CHAPTER SEVEN

SEARCH FOR THE MEANING OF LIFE

SECTION ONE. THE PROBLEM DEFINED.

I am looking at a newspaper photo. It is of a woman lying face down on square pavement stones on a street in Sarajevo. The toes of her shoes touch, but the heels are splayed apart giving her a pigeon-toed appearance. There are long socks slightly rumpled, winter overcoat secured around her body, a hint of a scarf showing around her head, some sort of message clasped in her hand. She was on her way to do something or see someone, a mortar round exploded nearby, and a piece of shrapnel hit her in the head. She must have fallen forward, dead-struck, crashing on her face. Yet, the appearance is somewhat as if she were taking a quick rest --as Central Park sun-bathers do-- against the cold; there is no blood showing or any grotesque contortion. Three men, probably in their early 20's, are walking up stairs leading to the pavement and are glancing down at her body, looking without dread or fear, only benign interest --the same look we would give a dead street pigeon. The picture reeks of the horror of sudden death and the total apathy and mechanical disregard the world and its persons can have for it and one another. Remembering the conditions described in the chapter on existentialism. we wonder if death is considered to be so trivial, so factual, so fatalistic, so complete in its extermination of meaning, so absurd that a stroll could be taken beside the body of a person who was only minutes before just like us, could not life be the same?

Let me rub the intellectual terror of the picture into the eyes of your mind. With death surrounding us, with the inevitable prospect of our own death, with the terrible suffering of persons (especially children) and animals for no good reason, with the cryptic, skeptical remark of "So what!" to anything we may claim to be of value, sooner of later, we are forced to deal with a most serious question, "Is life meaningful?"

Asking this question is in fact asking a number of questions: "Is there meaning to the universe, as a whole?" Or, "Is there meaning IN the universe? Or, "Is there meaning to human life?" And last, "Is there meaning to MY life?" An adequate answer to any of the more general questions must include a satisfactory response to the last question, for that one is most important; the world may have some sort of meaning but if our own lives have no meaning then the value of our lives in our own eyes amounts to a big zero, maybe even worse. That nihilistic outlook is hard to live with. Look, if we are but poor players on a stage of cosmic rubble, then the matter of a meaningful life is pretty damned important, less we end up finding ourselves as mere spectators of the tragedy/horror of human slapstick existence.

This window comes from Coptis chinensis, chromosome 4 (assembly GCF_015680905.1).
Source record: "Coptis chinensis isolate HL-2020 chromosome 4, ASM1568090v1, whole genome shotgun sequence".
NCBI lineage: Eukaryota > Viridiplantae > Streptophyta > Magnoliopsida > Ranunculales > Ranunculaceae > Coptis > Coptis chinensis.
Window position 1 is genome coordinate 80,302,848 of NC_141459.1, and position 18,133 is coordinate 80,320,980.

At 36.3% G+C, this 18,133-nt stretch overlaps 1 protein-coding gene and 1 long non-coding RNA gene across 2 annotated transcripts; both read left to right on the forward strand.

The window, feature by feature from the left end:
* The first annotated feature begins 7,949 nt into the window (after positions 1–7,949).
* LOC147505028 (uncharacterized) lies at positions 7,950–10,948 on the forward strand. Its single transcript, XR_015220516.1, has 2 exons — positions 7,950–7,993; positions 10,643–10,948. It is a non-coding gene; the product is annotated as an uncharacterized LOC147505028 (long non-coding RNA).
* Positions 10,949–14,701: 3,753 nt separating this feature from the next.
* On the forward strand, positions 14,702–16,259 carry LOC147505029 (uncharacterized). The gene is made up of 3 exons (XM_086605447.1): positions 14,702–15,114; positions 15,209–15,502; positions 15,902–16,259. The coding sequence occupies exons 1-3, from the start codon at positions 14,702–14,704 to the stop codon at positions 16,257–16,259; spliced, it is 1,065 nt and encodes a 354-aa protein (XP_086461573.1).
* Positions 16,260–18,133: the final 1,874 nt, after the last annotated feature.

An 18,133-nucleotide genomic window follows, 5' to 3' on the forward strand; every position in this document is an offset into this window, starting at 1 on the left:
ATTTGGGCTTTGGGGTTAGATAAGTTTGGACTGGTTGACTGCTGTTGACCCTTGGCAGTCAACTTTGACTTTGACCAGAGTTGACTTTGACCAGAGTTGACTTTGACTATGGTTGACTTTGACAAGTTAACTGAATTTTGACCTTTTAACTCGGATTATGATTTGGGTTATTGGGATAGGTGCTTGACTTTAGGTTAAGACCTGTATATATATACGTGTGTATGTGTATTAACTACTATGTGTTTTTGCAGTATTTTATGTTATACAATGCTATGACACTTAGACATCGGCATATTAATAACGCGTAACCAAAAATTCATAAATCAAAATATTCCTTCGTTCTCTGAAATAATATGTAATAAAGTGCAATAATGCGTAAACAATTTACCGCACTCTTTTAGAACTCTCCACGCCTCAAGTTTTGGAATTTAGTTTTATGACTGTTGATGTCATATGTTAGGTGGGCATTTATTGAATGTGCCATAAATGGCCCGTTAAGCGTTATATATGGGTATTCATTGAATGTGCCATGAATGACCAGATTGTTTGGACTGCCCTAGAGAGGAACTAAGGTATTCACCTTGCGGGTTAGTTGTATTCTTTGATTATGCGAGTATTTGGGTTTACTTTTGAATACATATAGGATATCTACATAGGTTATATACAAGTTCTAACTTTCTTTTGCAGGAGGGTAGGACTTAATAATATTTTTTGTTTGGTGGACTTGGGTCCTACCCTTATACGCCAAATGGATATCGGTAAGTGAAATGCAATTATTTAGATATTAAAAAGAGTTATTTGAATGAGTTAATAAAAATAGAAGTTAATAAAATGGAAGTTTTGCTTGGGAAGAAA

So, what makes life, and especially each of our lives, meaningful?

The answer that I propose is unusual in its concept, though not really foreign to us, for it builds upon the conclusions we reached in the chapter on existentialism. It is that the meaning in and of our lives consists in being a "moral artist," that what (the goodness) we create out of our rational (free-will) and emotive powers, along with the developed capacity to enjoy discovering values that are already there in the world, constitute the meaning of our lives. Put another way, creatively doing right --choosing the rationally correct (moral) and aesthetically beautiful option-- and enjoying the beauty and goods of the world are what make life worth living at least on an individual basis. Each of us creates our SELVES and "colors" the world much in the same way an artist brings a work of art into being and adds to the beauty of the world. Each self is a novel work, created by deliberation, the product of trying to find the best reasons for what action is done, which action becomes a determining factor of goodness or badness in the processes of the world. Whatever the action, whether considerable or minute, it makes a difference to the overall goodness/beauty of the world. No person or action is so small to not effect the outcome of the world. Some actions, needless to say, will not make a big difference. Yet, the smallest most insignificant action, perhaps one of “random kindness,” may change the overall course of history. Hindsight is always best sight, so it’s hard to tell which actions will lead to what consequences. On the overall, however, it is safe to predict that the more right actions are done, the better the world will be.

But, my thesis sounds rather “spacy;” we must search for a better understanding of my intuition.

I shall take us on an intellectual journey into reasons or stories which support my thesis. Some of the explanations are rather complicated and I beg apology now for insufficient exposition. Our journey will look like this. First, we will examine the questions raised above by researching what we mean by having a meaningful life; we'll examine what a truly meaningful life would be like. I shall do this exploration from the point of view of a theist. Then, we'll switch to the other side of the coin and review what existentialists say about the horror of living in this world which can be labeled absurd. Having done these two tasks, we should be in a position to consider the nature of free-will, for I will claim that this power is the condition which, when used properly, is the critical ingredient which makes life (one's own life) meaningful. I'll talk about the novel and moral/aesthetic natures of free-action and how right actions make the essence of a person. While doing so, I will comment on some old problems that we have touched on: the mind-body problem, the problem of personal identity and the problem of evil. Finally, I will have some remarks about the nature of wisdom, friendship and religion.

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